Thanksgiving miracle at St. Michael’s

Long Branch – The parishioners of St. Michael’s Roman Catholic Church in West End found out early Tuesday morning that pastor Father Daniel Gowen had left the parish.

Alter in St. Michael's Church, Long Branch

When the staff at the church reported to work on November 24, they found that Father Gowen had moved out of the church residence during the night. One parishioner told The Link News that when they checked his private residence everything was gone, including the pastor.

A majority of the parishioners became upset with Gowen after he started making drastic changes and terminating five long time employees. As the new pastor of the church Gowen had conducted an audit and discovered that the parish was paying those five employees while a majority of other churches consider those functions of volunteers.

The community of St. Michael’s were outraged and asked the pastor to reconsider. He stuck by his decision and would not pay. As a result an online petition was generated with over 640 supporters asking the Diocese of Trenton to transfer Gowen to another parish.

Church leaders received a letter today from the Most Reverend David M. O’Connell, C.M., J.C.D., Bishop of Trenton, which was published on the church webpage. Following is the letter;

November 24, 2015

My Dear Parishioners of St. Michael Church,

As Bishop of the Diocese of Trenton, I write to inform you that your pastor, Father Daniel Gowen, has offered his resignation as pastor to me and I have accepted it. I thank Father Dan for his service here in West End. Please pray for him as he transitions to a new chapter in his life as a priest.

To provide for the pastoral care of the parish, I have appointed Father John Butler, JD, as “temporary administrator,” effective immediately. Father Butler is 55 years of age and has been the parochial vicar (assistant pastor) at the Cathedral of St. Mary of the Assumption in Trenton. Father Butler is also an attorney who has worked in his own law firm in Princeton, NJ, before becoming a priest. He has accepted this transfer with characteristic generosity and eagerness to serve the people of St. Michael Church. Please welcome him warmly and give him your support.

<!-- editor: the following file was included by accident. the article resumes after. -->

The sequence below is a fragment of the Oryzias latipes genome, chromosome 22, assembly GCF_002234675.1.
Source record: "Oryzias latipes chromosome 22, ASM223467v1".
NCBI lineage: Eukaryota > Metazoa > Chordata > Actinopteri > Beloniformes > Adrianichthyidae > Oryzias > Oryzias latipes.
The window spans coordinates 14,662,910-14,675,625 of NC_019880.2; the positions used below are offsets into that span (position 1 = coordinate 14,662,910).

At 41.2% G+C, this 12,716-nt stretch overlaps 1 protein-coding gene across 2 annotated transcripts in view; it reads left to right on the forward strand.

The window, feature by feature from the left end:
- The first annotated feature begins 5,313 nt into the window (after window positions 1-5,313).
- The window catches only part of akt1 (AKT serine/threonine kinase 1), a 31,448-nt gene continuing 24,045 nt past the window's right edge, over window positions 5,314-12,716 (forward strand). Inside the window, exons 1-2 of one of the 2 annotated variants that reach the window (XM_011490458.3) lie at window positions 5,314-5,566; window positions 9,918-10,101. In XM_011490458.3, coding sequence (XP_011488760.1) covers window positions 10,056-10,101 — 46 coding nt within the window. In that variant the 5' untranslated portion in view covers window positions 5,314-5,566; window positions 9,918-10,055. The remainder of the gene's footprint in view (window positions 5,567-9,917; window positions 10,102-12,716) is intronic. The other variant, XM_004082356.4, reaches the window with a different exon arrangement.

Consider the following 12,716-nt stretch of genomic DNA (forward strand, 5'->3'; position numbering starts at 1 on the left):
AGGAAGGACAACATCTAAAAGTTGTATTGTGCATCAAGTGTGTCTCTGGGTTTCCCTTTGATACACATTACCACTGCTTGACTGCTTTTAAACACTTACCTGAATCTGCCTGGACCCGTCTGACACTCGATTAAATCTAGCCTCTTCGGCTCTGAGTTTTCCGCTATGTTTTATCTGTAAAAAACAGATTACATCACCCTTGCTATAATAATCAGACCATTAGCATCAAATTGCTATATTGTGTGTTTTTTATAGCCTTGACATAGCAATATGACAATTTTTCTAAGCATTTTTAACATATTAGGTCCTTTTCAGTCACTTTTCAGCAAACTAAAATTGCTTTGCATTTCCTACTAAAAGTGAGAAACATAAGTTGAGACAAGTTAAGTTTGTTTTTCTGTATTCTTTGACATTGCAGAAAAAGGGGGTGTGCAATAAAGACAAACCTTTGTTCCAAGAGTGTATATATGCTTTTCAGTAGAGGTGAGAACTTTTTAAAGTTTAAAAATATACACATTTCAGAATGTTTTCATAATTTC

It is becoming harder and harder to assign pastors, given the shortage of priests. We all have to be prepared to make sacrifices necessary so that we can continue to practice our Catholic faith even when changes need to made.

You all have been very much in my mind and heart, especially recently. I enjoyed my recent visit to the parish to administer the Sacrament of Confirmation. As the Holy Season of Advent comes along and with it, the Year of Mercy proclaimed by Pope Francis, may all of us who need God’s mercy seek it and share it generously with one another.

My God bless you and your loved ones!

Most Reverend David M. O’Connell, C.M., J.C.D.
Bishop of Trenton

Monmouth Beach LAMB Vendor Night

By Teja Anderson – With both rooms at the MB Cultural Center filled with 22 vendors and crafts people selling their wares last Thursday night as a fundraiser for the Ladies’ Auxiliary of MB, shoppers turned out in droves to buy early Christmas presents for their loved ones – or themselves if the mood struck them.

There was plenty to choose from with beach items, jewelry of all types, gourmet jams, decorations for the home and the holidays, pottery, Pampered Chef and Tupperware, cosmetics and essential oils.

Mayor Sue Howard was there to sell the Monmouth Beach: A Century of Memories book at a discounted price of $20 and the LAMB members provided lots of free appetizers, desserts and coffee for those who were hungry.

No one seemed to mind that Halloween was barely behind them as they purchased poinsettias from the LAMB table and placed orders for Christmas skis while listening to Holiday music.

President Robin Howell and Vice-President Michele Milbrodt worked diligently for months to accommodate vendors’ and crafters’ needs — from electric to corner space requests. There was a month-long waiting list and, with a couple of last minute cancellations, they were able to fill spots quickly.

Many LAMB members really stepped up to be on committees, such as advertising and promotions. The welcome table where MB residents and guests interested in joining LAMB could sign a guest list for future events, set-up and breakdown committees and refreshments. If you’re interested in joining this great group of gals and help fund-raise for the MB Fire Company, contact Robin Howell (President) 732-735-8493 or Sue Juncosa (Membership Chair) 732-546-4289

You can always contact me with story questions or ideas at 917-797-1324 or email me at


Veteran’s Day in MB

By Teja Anderson – Although the ground was a little damp from the night before, the sun shone down on our veterans as they gathered by the Honor Roll in front of the Wells Fargo bank on Beach Road early Wednesday morning to place the commemorative wreath.

From there they either walked or drove to the MB School for the special and highly anticipated presentation.

Although many students throughout the country have Veterans Day off, Superintendent Michael Ettore and Mayor Sue Howard have agreed over the years that by keeping the kids in school and holding an assembly with a guest speaker, the color guard and town veterans in attendance, students will learn more about this important day, and take away something other than just getting a day off from school.